"Buenos dias", "buenas noches" -- this was the first words in a foreign language I heard in my life, as a three-year old boy growing up in developing post-war Western Germany, where the first gastarbeiters had arrived from Spain. Fascinated by the strange sounds, I tried to get to know some more languages, the only opportunity being TV courses of English and French -- there was no foreign language education for pre-teen school children in Germany yet in those days. Read more
To find some answers Tim Machan explores the language's present and past, and looks ahead to its futures among the one and a half billion people who speak it. His search is fascinating and important, for definitions of English have influenced education and law in many countries and helped shape the identities of those who live in them.
This volume provides a new perspective on the evolution of the special language of medicine, based on the electronic corpus of Early Modern English Medical Texts, containing over two million words of medical writing from 1500 to 1700.
Deconstructing Creole is a collection of studies aimed at critically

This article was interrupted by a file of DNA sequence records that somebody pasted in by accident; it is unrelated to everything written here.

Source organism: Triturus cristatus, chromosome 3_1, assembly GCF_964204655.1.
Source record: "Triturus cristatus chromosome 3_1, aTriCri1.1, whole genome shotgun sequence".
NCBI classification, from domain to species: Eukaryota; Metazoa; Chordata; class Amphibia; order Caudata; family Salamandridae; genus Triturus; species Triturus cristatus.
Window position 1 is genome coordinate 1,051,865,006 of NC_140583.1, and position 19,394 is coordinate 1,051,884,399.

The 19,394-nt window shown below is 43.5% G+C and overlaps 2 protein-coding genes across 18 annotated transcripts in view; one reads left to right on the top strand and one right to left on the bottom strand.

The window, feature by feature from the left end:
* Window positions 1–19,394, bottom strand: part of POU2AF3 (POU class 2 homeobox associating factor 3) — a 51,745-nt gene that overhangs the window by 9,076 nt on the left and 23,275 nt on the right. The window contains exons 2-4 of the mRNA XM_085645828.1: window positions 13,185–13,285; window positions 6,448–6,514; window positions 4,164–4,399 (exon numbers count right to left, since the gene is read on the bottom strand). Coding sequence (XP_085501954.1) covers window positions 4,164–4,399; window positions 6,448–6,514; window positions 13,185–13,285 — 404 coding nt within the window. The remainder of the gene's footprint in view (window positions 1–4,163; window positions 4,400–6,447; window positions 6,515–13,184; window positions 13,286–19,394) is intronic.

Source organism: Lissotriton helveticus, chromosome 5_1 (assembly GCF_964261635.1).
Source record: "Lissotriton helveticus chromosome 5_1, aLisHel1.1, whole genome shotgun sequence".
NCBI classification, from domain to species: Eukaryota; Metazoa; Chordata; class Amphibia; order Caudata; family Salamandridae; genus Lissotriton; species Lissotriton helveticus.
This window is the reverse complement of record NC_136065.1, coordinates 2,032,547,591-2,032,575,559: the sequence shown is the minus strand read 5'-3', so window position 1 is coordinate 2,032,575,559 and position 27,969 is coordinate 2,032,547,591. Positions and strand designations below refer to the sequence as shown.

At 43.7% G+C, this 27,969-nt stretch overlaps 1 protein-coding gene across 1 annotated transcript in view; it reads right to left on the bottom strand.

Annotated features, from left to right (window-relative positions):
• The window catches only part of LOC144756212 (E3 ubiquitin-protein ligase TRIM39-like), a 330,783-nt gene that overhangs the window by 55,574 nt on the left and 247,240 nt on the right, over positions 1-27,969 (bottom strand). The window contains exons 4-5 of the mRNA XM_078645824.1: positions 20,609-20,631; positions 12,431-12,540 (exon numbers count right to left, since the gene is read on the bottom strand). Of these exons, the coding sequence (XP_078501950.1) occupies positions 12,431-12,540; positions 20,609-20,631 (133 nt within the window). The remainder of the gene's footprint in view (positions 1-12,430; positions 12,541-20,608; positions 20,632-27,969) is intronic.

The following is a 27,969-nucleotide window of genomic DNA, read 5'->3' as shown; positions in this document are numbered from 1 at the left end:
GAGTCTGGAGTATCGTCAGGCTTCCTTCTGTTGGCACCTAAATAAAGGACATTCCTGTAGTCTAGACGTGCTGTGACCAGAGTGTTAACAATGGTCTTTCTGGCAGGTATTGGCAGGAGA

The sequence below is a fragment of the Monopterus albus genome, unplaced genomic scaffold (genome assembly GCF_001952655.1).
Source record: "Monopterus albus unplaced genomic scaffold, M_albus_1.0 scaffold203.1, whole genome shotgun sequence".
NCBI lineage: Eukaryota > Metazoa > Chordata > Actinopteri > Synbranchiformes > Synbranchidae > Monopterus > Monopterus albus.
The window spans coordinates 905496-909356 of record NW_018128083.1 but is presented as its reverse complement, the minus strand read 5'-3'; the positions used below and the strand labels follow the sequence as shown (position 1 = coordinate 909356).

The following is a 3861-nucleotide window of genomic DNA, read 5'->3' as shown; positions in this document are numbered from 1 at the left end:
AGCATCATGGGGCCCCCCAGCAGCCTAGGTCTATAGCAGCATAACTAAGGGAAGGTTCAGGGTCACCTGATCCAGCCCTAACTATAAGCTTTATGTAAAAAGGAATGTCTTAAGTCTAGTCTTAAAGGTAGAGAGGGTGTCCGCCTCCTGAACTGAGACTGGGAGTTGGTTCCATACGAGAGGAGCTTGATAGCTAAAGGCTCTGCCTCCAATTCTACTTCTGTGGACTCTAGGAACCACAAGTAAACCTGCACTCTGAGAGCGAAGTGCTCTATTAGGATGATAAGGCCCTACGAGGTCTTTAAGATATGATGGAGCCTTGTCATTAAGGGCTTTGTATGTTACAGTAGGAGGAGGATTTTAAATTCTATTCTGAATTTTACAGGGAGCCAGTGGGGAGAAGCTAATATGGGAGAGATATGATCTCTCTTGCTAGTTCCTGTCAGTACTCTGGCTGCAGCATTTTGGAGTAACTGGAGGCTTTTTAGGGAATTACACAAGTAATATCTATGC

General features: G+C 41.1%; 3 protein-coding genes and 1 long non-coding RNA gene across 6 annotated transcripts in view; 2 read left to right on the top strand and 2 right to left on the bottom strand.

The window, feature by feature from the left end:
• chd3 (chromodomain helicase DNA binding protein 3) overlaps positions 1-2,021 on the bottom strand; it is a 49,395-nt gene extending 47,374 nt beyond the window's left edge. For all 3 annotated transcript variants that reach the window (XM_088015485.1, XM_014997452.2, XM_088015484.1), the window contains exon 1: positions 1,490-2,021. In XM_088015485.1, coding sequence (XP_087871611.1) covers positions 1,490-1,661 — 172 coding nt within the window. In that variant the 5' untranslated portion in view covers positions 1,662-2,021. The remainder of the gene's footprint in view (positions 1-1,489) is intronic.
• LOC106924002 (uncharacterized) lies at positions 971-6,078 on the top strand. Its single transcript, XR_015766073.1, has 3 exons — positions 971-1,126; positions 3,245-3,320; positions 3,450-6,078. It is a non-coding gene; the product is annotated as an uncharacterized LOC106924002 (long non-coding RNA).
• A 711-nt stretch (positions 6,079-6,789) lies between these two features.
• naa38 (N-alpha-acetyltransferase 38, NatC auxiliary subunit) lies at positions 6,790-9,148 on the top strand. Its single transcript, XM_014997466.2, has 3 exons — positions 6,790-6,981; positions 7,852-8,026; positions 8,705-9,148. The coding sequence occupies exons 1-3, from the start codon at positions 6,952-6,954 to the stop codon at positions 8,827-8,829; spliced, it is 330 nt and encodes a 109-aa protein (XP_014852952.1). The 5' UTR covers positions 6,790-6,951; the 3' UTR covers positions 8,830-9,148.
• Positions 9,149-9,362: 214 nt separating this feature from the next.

assessing the idea of creole languages as a homogeneous structural type
with shared and peculiar patterns of genesis. Following up on the critical
discussion of notions of 'creole exceptionalism' as historical and
ideological constructs, this volume tests the basic assumptions that
underlie current attempts to present 'creole structure' as a special type,
from typological as well as sociohistorical perspectives. The sum of the
findings presented here suggests that careful empirical investigation of
input varieties and contact environments can explain the structural output
recourse to an exceptional genesis scenario. Echoing calls to dissolve the
notion of 'creolization' as a special diachronic process, this volume
proposes that theoretically grounded approaches to the notions of
simplicity, complexity, transmission, etc do not warrant considering
so-called 'creole' languages as a special synchronic type.